- Open Access
Medical device transformation without delay
Safety in Healthvolume 3, Article number: 5 (2017)
The medical device industry is a significant and major contributor to global health, yet innovation and research remains suboptimal. Current data focuses on devices, recalls and economics without genuine reflection on health impact and outcomes. Additionally, current understanding of medical device innovation and regulation has provided recommendations that have yet to be implemented. The medical device industry has ample opportunity to transform. Recommendations in strengthening pre and post market data, clinical trial parameters and impact, measurement of health outcomes and global surveillance can advance this transformation. Acknowledgement of ongoing successes in reform, such as device exemption approval turnaround times, can be a catalyst for the larger industry. Health service and outcome research, improved policies and application of recommendations can transform medical devices for best practice and optimal global health.
There are many choices as well as solutions to be considered in healthcare. Decisions about change and best practice are formed over consensus and debate of these options. For the medical device industry, the debate has been unnecessarily long and ongoing. The medical device industry and regulation must change without further delay.
Medical devices are critical for the advancement of healthcare and they create immense economic impact. In 2009, the United States medical device industry revenue totaled $146 billion. Throughout the decade from 2000–2010, there were 30,000 medical devices cleared by the Food and Drug Administration (FDA) . It is an industry that continues to grow, with both large and small company interest.
The regulation of medical devices varies by country. The United States has tasked the FDA with the responsibility of assurance of safety and effectiveness of medical devices, allowing the FDA full authority of device approval. The Pharmaceuticals and Medical Devices Agency (PMDA) has similar authority in Japan, and China has recently created the China Food and Drug Administration (CFDA). In Europe, devices can be marketed after a Notified Body (NB) evaluates the device. NBs are for-profit, private organizations and are overseen by individual country Competent Authority (CA) regulators. There is no EU equivalent to medical device administration oversight such as the FDA or CFDA, and no EU equivalent or medical device oversight similar to medicine oversight at the European Medicines Agency (EMA) . In Latin America, medical devices are regulated by various ministries of health and public health administrators . Overall, public interest by foundation and structure in medical device approval is present in many countries, but the enforcement, analytics, approval and post-marketing surveillance varies . Countries that have universal national health plans are afforded government oversight, and thus government accountability, in device regulation. This translates into optimal choice for medical device in reimbursement, an alternative mechanism of regulation .
Level of regulation based on risk of device is the method classification in multiple countries. This classification system varies by individual nations, however. Additionally, approval processes based on these risk classifications are of debate. Premarket approval requirements in the United States are based on classes, and even a review of the highest risk classification showed only 79% of the riskiest devices underwent premarket approval. Other countries also have varying levels of missed opportunities in premarket approval requirements .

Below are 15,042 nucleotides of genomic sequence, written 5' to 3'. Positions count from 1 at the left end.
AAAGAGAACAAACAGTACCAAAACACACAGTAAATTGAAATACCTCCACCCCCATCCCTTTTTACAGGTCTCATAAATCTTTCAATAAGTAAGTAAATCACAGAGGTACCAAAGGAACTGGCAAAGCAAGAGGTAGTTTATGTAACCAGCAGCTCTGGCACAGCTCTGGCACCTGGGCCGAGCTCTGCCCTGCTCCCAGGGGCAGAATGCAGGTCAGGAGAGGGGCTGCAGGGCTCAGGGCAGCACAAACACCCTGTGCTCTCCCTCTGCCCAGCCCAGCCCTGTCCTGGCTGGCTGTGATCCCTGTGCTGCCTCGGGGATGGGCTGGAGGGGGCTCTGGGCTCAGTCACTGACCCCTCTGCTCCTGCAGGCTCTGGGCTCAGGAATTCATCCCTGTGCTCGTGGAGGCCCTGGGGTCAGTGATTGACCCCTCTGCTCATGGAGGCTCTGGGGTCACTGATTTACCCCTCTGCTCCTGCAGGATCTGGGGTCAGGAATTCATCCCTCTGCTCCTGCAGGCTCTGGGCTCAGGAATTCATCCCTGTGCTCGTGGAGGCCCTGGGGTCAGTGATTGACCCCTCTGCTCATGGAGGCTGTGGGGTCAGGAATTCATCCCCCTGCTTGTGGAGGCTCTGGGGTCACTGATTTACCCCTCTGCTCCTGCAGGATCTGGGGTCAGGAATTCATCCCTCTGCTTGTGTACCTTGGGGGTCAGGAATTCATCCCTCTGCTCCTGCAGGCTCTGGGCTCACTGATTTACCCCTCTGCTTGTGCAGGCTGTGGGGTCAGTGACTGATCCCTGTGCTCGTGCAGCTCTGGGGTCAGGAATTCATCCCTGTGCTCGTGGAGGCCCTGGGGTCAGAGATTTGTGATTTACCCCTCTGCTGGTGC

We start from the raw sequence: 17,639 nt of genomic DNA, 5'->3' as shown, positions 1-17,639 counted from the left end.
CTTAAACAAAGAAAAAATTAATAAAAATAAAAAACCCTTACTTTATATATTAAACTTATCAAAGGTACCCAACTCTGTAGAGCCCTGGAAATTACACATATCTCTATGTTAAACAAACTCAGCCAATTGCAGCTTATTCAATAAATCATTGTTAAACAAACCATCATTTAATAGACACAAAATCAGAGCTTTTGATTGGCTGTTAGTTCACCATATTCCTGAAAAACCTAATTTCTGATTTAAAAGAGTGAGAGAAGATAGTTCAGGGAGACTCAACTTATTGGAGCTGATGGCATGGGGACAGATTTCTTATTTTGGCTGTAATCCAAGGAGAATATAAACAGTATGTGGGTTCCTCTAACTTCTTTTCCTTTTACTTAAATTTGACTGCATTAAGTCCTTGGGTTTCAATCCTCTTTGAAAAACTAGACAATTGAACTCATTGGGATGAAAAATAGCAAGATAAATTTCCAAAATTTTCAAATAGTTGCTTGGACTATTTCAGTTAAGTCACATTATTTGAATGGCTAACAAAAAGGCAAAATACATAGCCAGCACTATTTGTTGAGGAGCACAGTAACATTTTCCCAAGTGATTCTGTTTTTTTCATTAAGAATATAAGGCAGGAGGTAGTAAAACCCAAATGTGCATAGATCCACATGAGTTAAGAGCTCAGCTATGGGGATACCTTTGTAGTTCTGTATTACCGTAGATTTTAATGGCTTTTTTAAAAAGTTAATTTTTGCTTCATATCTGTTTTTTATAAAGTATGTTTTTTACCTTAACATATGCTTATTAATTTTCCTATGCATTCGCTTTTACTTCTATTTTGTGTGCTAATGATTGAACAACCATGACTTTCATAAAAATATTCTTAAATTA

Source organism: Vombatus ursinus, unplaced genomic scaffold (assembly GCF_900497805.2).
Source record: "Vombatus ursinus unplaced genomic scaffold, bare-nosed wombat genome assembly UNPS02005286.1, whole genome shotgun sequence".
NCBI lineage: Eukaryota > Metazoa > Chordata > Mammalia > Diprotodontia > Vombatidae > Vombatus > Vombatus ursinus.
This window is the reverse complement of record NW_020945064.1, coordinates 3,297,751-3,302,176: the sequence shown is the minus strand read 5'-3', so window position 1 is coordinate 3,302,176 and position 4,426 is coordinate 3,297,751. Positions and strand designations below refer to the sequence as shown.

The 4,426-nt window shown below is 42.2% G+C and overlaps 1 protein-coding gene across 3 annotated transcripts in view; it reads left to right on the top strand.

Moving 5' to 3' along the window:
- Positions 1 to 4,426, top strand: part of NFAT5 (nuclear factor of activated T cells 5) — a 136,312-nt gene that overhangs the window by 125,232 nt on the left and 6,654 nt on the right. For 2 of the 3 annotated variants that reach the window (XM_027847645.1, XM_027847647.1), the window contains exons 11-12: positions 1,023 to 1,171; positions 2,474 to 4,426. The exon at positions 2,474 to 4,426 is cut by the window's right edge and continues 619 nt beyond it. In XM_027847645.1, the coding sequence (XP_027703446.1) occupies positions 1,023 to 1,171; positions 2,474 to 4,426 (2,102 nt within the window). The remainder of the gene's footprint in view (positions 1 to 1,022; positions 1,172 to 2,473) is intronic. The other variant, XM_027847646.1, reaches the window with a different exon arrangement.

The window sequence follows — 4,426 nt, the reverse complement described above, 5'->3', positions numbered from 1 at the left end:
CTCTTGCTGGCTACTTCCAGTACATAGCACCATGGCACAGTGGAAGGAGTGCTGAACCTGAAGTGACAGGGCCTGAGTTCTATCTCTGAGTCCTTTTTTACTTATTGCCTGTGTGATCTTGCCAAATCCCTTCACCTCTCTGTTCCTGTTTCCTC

Post market surveillance is assisted by adverse event reporting. For the FDA, the Medical Device Reporting (MDR) is the designated system. In Europe, it is the Eudamed . Focus of the FDA has been moving toward post market evaluation as opposed to pre market analytics , in part due to clinical trial appropriateness and reliability. Likewise, when clinical trials are of less importance, there is less drive from industry to perform them . Understanding these dynamics can move consensus forward.
There are well documented recommendations to transform the medical device industry while optimizing safety and public health priority. Ongoing expert consensus and reports should drive this transformation, with industry and regulation cooperation and without delay.
Scope and understanding of clinical trial research within the medical device industry must be reviewed by understanding the differences in regulation between devices and pharmaceuticals. Pharmaceuticals are brought through four different stages of clinical trials, receive approval for marketing in the United States  and also receive classification in conjunction with the Drug Enforcement Administration (DEA). The entire drug development process may take 8–10 years. Devices are given classification by the FDA, with limited pre-market clinical trial data. Post-market surveillance, however, is lengthier for devices. Both drug and devices must get approval from the FDA before marketing to the public, both must comply with regulations and ethical conduct, and both have means for humanitarian use. Unlike drug manufacturers, however, device manufacturers are not often inspected by the FDA. Additionally, all drugs must prove safety and efficacy for the public, while only class III devices are required to do so .